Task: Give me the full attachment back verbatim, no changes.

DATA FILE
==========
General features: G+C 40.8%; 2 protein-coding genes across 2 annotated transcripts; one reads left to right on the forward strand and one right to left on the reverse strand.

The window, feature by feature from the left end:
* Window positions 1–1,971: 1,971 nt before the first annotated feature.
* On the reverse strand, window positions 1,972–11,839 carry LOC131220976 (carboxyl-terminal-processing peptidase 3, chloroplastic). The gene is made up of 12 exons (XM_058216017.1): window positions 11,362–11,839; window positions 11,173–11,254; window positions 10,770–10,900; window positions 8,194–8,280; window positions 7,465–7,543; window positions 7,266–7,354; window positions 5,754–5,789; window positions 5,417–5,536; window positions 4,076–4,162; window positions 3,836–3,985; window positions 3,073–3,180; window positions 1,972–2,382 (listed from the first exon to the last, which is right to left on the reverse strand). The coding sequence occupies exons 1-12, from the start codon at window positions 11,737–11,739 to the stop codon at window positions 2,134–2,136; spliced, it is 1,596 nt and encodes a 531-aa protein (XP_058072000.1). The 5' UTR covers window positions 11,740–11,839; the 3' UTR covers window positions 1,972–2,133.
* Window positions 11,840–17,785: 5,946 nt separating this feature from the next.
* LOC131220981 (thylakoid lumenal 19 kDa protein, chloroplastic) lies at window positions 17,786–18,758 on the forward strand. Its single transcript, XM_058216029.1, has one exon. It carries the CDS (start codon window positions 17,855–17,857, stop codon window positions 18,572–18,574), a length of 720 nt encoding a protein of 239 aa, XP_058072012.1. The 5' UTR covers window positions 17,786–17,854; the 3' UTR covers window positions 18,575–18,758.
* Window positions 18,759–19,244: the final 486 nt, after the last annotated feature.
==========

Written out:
General features: G+C 40.8%; 2 protein-coding genes across 2 annotated transcripts; one reads left to right on the forward strand and one right to left on the reverse strand.

The window, feature by feature from the left end:
* Window positions 1–1,971: 1,971 nt before the first annotated feature.
* On the reverse strand, window positions 1,972–11,839 carry LOC131220976 (carboxyl-terminal-processing peptidase 3, chloroplastic). The gene is made up of 12 exons (XM_058216017.1): window positions 11,362–11,839; window positions 11,173–11,254; window positions 10,770–10,900; window positions 8,194–8,280; window positions 7,465–7,543; window positions 7,266–7,354; window positions 5,754–5,789; window positions 5,417–5,536; window positions 4,076–4,162; window positions 3,836–3,985; window positions 3,073–3,180; window positions 1,972–2,382 (listed from the first exon to the last, which is right to left on the reverse strand). The coding sequence occupies exons 1-12, from the start codon at window positions 11,737–11,739 to the stop codon at window positions 2,134–2,136; spliced, it is 1,596 nt and encodes a 531-aa protein (XP_058072000.1). The 5' UTR covers window positions 11,740–11,839; the 3' UTR covers window positions 1,972–2,133.
* Window positions 11,840–17,785: 5,946 nt separating this feature from the next.
* LOC131220981 (thylakoid lumenal 19 kDa protein, chloroplastic) lies at window positions 17,786–18,758 on the forward strand. Its single transcript, XM_058216029.1, has one exon. It carries the CDS (start codon window positions 17,855–17,857, stop codon window positions 18,572–18,574), a length of 720 nt encoding a protein of 239 aa, XP_058072012.1. The 5' UTR covers window positions 17,786–17,854; the 3' UTR covers window positions 18,575–18,758.
* Window positions 18,759–19,244: the final 486 nt, after the last annotated feature.